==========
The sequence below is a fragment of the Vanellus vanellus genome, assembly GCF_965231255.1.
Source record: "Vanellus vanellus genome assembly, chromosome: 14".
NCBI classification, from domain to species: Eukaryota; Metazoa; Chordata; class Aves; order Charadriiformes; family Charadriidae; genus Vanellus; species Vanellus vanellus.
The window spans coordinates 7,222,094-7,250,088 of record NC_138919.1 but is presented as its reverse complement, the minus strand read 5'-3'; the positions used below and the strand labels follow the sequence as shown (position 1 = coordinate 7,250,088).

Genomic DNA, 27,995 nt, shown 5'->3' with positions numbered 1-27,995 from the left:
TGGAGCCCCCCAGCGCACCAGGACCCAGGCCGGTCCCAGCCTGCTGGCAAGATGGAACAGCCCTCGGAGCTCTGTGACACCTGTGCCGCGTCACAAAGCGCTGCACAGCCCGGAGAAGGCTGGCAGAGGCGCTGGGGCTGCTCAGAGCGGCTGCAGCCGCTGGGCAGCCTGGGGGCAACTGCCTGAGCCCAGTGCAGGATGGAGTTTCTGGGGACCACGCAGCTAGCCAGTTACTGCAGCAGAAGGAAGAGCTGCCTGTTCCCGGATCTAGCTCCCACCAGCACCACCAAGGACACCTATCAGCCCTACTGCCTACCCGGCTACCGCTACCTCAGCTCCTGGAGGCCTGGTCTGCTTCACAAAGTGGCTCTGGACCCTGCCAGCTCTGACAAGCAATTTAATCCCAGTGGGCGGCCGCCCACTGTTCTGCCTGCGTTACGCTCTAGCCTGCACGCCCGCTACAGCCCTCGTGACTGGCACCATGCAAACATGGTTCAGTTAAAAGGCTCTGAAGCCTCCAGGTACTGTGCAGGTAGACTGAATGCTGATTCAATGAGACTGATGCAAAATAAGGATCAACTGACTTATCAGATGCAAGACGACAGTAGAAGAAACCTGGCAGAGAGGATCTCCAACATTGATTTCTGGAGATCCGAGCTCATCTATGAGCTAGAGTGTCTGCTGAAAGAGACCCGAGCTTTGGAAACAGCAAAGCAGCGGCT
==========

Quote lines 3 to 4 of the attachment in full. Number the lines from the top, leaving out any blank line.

NCBI classification, from domain to species: Eukaryota; Metazoa; Chordata; class Aves; order Charadriiformes; family Charadriidae; genus Vanellus; species Vanellus vanellus.
The window spans coordinates 7,222,094-7,250,088 of record NC_138919.1 but is presented as its reverse complement, the minus strand read 5'-3'; the positions used below and the strand labels follow the sequence as shown (position 1 = coordinate 7,250,088).